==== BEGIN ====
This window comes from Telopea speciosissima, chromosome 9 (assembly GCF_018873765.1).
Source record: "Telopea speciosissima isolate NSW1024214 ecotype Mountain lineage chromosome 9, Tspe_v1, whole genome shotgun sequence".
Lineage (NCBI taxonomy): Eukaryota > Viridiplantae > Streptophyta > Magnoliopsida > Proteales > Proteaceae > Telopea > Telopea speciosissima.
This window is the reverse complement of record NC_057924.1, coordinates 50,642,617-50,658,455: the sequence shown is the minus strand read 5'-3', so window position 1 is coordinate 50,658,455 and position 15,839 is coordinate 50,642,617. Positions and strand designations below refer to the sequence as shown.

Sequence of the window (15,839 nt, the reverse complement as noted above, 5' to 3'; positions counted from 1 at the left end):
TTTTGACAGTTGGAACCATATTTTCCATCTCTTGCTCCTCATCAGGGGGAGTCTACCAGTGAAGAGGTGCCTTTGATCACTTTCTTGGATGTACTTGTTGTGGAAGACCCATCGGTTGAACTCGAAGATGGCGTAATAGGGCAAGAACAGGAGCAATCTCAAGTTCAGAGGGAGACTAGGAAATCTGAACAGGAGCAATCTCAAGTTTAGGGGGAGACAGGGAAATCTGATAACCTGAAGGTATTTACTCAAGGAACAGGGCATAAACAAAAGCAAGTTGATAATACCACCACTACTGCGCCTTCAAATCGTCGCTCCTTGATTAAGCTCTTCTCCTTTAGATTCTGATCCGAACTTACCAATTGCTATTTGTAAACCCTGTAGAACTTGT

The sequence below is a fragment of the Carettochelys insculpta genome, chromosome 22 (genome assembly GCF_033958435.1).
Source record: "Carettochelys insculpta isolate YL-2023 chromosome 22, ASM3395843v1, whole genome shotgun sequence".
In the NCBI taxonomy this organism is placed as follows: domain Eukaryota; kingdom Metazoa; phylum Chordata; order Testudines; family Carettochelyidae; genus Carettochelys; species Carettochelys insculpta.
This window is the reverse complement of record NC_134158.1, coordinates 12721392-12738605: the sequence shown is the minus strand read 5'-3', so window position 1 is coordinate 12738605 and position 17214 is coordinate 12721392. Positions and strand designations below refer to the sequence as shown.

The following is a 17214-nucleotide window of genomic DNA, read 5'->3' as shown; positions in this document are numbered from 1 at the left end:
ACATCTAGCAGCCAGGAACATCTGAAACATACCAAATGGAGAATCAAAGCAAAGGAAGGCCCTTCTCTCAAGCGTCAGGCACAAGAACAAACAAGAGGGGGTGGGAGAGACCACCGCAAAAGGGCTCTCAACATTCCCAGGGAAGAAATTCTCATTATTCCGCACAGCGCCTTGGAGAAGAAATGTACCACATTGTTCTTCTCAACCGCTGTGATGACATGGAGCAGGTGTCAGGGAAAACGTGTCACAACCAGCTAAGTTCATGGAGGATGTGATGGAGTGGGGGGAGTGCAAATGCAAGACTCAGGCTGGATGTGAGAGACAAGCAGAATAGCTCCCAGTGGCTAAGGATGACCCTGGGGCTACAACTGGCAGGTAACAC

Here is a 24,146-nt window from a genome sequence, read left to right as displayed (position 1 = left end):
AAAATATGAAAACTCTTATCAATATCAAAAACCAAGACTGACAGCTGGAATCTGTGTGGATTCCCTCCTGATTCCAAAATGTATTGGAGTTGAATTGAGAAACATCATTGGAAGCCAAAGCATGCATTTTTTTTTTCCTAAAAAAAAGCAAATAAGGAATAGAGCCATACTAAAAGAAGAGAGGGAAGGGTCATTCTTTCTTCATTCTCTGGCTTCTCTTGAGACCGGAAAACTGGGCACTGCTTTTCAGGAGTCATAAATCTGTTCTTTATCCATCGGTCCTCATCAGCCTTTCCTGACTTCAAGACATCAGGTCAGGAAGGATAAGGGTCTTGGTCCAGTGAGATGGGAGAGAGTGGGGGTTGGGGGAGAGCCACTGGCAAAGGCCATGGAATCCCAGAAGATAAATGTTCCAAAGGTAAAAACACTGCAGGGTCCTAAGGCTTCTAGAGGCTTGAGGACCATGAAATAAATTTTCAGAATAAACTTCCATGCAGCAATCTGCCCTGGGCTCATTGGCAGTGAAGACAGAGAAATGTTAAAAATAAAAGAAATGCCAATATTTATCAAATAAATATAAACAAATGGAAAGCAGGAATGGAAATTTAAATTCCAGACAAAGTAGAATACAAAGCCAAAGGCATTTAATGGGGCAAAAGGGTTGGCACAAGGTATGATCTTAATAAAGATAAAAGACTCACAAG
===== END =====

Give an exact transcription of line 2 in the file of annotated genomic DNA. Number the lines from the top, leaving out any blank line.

Source record: "Telopea speciosissima isolate NSW1024214 ecotype Mountain lineage chromosome 9, Tspe_v1, whole genome shotgun sequence".